All of this has struck me recently because I've struggled greatly with jealousy concerning those closest to me. I've been jealous of family members having fun without us. I've been jealous of my sister's beauty and talent, even though I am incredibly proud of her. I've been jealous of my husband’s intellectual abilities, even though those abilities will support and provide for our family. I've been jealous of numerous people very near to me for numerous silly reasons. And as I thought about all of this on the T ride back from the Athenaeum today, it struck me - I will struggle with jealously of my children. If I am jealous now of these silly, petty things when I am in the prime of my life, what will I be like when I am aging and my children are not? I need to learn contentment.
The second realization I've had concerns my mother and my fear of motherhood. Just the other day, Trey was teasing me about how much I will worry over our children, or in fact, how much I already worry over them without having any! I admitted to the fact that I already frequently worry about our future children and pray for their souls. We laughed together, but in the midst of the laughter, it struck me that the degree to which I feel anxious over our children, my mother has felt similarly anxious and more for me. It became real and tangible to me in a way I've not known before that I am my mother's anxieties. I am what worries her, has worried her for 30 years, in the way that I worry for my own children. It was staggering to think about, and fearful. I always say that it terrifies me to think of having a child like myself, and it was as if I could feel the anxieties of my mother for me as her reality and my reality merged with each other for one brief moment. Motherhood seems like a frightful thing and I am glad for my mother's endurance in it.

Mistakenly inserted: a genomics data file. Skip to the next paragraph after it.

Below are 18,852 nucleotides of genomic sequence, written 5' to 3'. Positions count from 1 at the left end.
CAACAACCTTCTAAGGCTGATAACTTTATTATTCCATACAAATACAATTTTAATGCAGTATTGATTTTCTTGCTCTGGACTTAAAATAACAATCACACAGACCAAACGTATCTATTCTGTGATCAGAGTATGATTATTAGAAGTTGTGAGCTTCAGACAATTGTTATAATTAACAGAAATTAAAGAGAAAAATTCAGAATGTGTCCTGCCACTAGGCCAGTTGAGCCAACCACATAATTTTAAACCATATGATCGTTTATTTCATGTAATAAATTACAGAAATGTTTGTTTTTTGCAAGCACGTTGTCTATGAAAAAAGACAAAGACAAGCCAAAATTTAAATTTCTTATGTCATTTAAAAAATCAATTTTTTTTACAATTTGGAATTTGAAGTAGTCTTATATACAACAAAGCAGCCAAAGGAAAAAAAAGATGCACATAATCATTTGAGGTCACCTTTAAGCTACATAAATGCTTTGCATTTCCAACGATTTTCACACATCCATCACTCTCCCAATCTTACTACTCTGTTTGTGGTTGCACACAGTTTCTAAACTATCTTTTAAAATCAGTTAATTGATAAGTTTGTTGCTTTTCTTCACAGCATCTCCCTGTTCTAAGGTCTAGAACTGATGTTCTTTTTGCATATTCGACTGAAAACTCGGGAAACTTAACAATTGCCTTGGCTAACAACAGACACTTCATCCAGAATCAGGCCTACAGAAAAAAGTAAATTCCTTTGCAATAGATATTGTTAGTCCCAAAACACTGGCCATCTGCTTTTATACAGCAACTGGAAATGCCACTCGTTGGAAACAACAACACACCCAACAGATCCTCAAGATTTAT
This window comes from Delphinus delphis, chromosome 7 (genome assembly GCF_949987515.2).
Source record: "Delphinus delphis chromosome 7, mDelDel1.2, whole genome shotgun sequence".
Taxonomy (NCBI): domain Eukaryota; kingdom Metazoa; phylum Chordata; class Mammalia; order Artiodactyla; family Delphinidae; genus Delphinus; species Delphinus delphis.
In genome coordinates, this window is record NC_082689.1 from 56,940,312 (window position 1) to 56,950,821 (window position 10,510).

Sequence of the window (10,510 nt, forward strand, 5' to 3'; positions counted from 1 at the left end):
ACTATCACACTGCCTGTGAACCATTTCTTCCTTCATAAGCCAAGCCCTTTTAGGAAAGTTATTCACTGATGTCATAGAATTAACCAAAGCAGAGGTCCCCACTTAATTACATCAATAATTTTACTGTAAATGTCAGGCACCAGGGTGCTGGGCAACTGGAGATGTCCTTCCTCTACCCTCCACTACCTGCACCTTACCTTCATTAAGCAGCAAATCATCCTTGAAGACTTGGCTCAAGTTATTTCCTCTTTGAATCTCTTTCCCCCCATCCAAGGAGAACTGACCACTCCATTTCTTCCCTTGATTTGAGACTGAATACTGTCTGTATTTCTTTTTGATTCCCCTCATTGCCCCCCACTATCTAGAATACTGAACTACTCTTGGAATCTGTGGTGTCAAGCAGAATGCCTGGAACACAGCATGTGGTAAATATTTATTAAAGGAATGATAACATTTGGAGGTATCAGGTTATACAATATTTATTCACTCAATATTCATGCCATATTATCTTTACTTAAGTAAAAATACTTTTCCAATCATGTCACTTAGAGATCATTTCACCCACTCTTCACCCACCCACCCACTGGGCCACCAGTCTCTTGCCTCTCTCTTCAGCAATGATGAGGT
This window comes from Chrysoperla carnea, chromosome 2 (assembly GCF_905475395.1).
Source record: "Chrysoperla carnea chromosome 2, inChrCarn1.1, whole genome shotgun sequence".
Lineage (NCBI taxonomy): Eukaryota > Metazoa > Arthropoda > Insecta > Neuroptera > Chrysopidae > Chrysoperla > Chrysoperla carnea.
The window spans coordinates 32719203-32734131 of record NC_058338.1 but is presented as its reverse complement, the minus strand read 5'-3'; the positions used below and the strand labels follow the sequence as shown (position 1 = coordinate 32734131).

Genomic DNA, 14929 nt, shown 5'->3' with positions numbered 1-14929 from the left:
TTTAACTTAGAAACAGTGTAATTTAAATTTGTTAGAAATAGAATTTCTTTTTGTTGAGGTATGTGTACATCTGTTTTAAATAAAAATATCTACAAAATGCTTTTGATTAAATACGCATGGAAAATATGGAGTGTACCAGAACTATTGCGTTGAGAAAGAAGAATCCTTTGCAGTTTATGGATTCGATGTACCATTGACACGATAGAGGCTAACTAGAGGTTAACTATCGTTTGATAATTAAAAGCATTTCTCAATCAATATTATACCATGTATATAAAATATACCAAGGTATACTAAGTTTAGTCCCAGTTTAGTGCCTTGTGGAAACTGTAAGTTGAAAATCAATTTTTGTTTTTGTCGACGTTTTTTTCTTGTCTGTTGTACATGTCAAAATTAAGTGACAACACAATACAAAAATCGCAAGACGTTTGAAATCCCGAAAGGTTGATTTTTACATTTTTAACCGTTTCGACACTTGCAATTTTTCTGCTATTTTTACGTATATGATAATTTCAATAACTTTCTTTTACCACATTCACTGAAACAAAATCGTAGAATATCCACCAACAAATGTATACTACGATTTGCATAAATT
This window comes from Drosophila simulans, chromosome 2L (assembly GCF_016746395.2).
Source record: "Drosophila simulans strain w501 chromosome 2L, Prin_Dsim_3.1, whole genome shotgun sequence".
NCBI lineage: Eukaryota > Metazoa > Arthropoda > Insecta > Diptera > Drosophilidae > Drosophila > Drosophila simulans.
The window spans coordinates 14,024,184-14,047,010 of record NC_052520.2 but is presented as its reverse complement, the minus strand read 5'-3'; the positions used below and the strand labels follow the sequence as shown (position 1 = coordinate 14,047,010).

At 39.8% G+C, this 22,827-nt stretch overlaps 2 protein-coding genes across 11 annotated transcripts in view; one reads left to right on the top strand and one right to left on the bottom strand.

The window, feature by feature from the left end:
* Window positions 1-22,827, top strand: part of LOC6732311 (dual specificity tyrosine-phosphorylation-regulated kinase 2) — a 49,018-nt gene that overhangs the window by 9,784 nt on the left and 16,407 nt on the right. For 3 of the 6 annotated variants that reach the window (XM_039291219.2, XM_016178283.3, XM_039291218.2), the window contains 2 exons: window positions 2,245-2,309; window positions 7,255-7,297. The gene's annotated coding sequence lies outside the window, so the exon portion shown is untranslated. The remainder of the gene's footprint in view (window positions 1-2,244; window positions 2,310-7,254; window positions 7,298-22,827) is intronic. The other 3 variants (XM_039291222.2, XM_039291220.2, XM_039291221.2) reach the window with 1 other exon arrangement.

(Image by Gertrude Käseboer, "The Heritage of Motherhood.")
Monday, May 25, 2015
Momma and Daddy's Flat, The White House Guesthouse, Glasgow
I really want to live abroad with my children whenever I have them. In particular, I would love to live in Edinburgh. Some of the greatest treasures of my childhood were my experiences living overseas and in various places around the county. As with most things in life, this is also funnily the most painful aspect of my childhood. For so much of my life, I longed to have a sense of place. But now I look back and am deeply thankful for the way my world was always a much bigger place than it would have been if I had just lived in one location. I hope I get the opportunity to share this aspect of who I am with my children.
Thursday, May 14, 2015
B. and V.'s Flat, Shoreditch, London
I want to listen to my children if I have any. And by that, I don't mean adhere to them, but rather to take them seriously, to engage them, and above all to remember what childhood was like. I want to hear their souls.
We went to see Matilda tonight and it brought me to tears. Though my childhood was of course nothing at all like that depicted on stage, the point of the play hit home. So many things about childhood are deeply painful and adults too often feel distant and terrifying. Children think that growing up will give you the strength to overcome the multitude of fears you face and the loneliness you feel. Childhood in many ways is essentially lonely, even in the very best circumstances. Children may be dear playmates, but they are never less than competitors, and adults may be deeply loving, and have no clue how to communicate with you or hear, really hear, what lies underneath the seemingly simple exterior of your childhood.